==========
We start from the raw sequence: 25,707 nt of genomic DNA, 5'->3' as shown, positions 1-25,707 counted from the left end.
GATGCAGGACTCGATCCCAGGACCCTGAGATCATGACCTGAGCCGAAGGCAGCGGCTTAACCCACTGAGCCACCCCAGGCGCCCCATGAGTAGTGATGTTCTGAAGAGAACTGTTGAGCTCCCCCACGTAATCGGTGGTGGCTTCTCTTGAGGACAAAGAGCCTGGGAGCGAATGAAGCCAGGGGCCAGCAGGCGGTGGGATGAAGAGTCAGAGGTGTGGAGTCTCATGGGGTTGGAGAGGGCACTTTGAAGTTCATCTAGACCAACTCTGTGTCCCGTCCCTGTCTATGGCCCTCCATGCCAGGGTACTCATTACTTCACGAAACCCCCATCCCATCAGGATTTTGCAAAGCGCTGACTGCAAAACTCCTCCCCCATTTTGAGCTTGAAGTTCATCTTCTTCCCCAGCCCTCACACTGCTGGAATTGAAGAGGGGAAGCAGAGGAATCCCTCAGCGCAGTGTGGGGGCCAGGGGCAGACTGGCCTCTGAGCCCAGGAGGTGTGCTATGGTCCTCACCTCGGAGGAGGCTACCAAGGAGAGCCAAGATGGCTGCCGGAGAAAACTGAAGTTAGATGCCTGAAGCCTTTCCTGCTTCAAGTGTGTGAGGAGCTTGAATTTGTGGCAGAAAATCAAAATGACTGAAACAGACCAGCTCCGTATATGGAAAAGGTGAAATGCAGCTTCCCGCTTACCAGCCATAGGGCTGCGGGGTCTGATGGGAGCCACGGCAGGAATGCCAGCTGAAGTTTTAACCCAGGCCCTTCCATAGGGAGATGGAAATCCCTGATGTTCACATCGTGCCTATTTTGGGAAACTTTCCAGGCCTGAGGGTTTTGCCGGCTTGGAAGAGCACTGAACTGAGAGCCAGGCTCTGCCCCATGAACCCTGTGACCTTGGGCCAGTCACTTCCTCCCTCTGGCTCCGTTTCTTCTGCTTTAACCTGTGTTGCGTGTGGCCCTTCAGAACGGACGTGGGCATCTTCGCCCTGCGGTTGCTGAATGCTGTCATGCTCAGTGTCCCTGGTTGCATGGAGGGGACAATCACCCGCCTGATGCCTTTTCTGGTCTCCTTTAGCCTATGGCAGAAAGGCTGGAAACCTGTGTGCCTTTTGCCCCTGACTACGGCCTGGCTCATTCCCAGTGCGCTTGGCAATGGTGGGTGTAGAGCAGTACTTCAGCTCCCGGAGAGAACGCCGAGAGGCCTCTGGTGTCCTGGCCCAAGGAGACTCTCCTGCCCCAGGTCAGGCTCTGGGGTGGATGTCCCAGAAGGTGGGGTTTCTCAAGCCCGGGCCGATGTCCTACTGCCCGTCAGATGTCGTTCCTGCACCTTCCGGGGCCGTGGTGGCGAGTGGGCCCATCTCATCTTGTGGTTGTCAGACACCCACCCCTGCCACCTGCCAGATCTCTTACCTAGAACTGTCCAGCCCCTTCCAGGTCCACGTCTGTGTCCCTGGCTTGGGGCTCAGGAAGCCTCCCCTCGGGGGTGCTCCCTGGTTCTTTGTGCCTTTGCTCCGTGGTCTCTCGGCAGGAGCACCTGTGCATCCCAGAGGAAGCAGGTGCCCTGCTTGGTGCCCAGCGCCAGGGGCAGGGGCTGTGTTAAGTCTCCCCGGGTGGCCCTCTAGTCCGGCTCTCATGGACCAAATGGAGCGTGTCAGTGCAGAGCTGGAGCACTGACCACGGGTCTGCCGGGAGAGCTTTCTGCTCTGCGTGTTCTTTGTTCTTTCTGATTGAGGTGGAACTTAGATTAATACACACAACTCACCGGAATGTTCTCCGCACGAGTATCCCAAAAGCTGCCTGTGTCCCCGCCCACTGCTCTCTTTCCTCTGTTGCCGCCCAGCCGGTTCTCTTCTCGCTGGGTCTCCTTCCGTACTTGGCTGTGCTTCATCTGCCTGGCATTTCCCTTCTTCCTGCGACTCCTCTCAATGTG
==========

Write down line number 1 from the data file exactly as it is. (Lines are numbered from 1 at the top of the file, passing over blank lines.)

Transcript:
We start from the raw sequence: 25,707 nt of genomic DNA, 5'->3' as shown, positions 1-25,707 counted from the left end.